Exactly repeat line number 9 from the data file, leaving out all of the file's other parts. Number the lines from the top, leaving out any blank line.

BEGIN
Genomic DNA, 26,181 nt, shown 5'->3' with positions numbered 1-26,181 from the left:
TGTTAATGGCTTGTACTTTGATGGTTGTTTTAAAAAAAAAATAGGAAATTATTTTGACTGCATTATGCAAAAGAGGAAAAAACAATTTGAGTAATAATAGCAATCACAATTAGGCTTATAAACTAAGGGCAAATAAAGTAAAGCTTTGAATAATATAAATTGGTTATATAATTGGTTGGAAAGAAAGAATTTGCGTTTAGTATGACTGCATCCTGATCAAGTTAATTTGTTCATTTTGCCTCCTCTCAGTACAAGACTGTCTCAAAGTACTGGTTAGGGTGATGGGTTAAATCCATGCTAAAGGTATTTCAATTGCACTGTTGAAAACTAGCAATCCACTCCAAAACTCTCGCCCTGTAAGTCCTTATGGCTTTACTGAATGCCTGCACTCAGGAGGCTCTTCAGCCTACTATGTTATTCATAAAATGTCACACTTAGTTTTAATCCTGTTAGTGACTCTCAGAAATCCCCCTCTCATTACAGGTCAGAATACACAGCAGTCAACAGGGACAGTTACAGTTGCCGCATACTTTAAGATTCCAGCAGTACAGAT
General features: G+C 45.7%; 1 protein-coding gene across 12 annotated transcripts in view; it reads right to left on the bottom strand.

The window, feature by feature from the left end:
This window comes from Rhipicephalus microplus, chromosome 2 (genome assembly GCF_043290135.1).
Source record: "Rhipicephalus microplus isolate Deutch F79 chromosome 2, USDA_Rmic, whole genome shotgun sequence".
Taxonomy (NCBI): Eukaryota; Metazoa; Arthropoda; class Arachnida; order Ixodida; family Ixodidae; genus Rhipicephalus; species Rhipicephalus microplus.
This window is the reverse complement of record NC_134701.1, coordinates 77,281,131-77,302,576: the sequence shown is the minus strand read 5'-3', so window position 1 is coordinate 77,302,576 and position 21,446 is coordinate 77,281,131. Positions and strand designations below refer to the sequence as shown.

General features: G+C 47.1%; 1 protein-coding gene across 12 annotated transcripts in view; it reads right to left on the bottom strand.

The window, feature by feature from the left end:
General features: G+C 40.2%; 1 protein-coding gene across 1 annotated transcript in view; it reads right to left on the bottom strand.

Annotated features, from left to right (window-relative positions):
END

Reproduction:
General features: G+C 47.1%; 1 protein-coding gene across 12 annotated transcripts in view; it reads right to left on the bottom strand.